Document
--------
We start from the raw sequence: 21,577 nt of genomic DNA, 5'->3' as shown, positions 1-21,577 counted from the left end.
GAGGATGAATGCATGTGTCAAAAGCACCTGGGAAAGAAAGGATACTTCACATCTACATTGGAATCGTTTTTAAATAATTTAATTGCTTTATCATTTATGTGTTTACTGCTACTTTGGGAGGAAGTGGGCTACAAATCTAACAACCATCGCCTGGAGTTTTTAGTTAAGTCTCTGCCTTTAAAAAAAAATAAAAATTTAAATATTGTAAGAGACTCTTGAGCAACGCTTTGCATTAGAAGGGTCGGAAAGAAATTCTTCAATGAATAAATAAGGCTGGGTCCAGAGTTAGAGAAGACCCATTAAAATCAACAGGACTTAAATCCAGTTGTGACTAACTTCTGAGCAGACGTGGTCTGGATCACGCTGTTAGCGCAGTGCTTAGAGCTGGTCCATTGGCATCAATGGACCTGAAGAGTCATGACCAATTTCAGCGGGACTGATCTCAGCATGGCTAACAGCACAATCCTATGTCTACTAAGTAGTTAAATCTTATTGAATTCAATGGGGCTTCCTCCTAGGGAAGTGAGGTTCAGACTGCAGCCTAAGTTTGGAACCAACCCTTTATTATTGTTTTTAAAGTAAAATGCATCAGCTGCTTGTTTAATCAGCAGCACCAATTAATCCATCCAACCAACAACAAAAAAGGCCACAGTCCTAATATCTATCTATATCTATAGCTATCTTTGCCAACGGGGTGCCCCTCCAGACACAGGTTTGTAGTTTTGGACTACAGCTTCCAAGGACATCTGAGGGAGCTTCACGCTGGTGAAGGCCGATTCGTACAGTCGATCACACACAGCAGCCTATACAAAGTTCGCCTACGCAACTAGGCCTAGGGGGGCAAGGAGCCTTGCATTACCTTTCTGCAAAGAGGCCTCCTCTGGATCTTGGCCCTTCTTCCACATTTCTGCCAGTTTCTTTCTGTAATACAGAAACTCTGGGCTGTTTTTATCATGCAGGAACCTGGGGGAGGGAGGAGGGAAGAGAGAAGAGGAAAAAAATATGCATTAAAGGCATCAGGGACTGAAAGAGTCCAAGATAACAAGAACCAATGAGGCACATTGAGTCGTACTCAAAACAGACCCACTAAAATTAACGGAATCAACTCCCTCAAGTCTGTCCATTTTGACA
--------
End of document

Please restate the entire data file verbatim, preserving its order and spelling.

We start from the raw sequence: 21,577 nt of genomic DNA, 5'->3' as shown, positions 1-21,577 counted from the left end.
GAGGATGAATGCATGTGTCAAAAGCACCTGGGAAAGAAAGGATACTTCACATCTACATTGGAATCGTTTTTAAATAATTTAATTGCTTTATCATTTATGTGTTTACTGCTACTTTGGGAGGAAGTGGGCTACAAATCTAACAACCATCGCCTGGAGTTTTTAGTTAAGTCTCTGCCTTTAAAAAAAAATAAAAATTTAAATATTGTAAGAGACTCTTGAGCAACGCTTTGCATTAGAAGGGTCGGAAAGAAATTCTTCAATGAATAAATAAGGCTGGGTCCAGAGTTAGAGAAGACCCATTAAAATCAACAGGACTTAAATCCAGTTGTGACTAACTTCTGAGCAGACGTGGTCTGGATCACGCTGTTAGCGCAGTGCTTAGAGCTGGTCCATTGGCATCAATGGACCTGAAGAGTCATGACCAATTTCAGCGGGACTGATCTCAGCATGGCTAACAGCACAATCCTATGTCTACTAAGTAGTTAAATCTTATTGAATTCAATGGGGCTTCCTCCTAGGGAAGTGAGGTTCAGACTGCAGCCTAAGTTTGGAACCAACCCTTTATTATTGTTTTTAAAGTAAAATGCATCAGCTGCTTGTTTAATCAGCAGCACCAATTAATCCATCCAACCAACAACAAAAAAGGCCACAGTCCTAATATCTATCTATATCTATAGCTATCTTTGCCAACGGGGTGCCCCTCCAGACACAGGTTTGTAGTTTTGGACTACAGCTTCCAAGGACATCTGAGGGAGCTTCACGCTGGTGAAGGCCGATTCGTACAGTCGATCACACACAGCAGCCTATACAAAGTTCGCCTACGCAACTAGGCCTAGGGGGGCAAGGAGCCTTGCATTACCTTTCTGCAAAGAGGCCTCCTCTGGATCTTGGCCCTTCTTCCACATTTCTGCCAGTTTCTTTCTGTAATACAGAAACTCTGGGCTGTTTTTATCATGCAGGAACCTGGGGGAGGGAGGAGGGAAGAGAGAAGAGGAAAAAAATATGCATTAAAGGCATCAGGGACTGAAAGAGTCCAAGATAACAAGAACCAATGAGGCACATTGAGTCGTACTCAAAACAGACCCACTAAAATTAACGGAATCAACTCCCTCAAGTCTGTCCATTTTGACA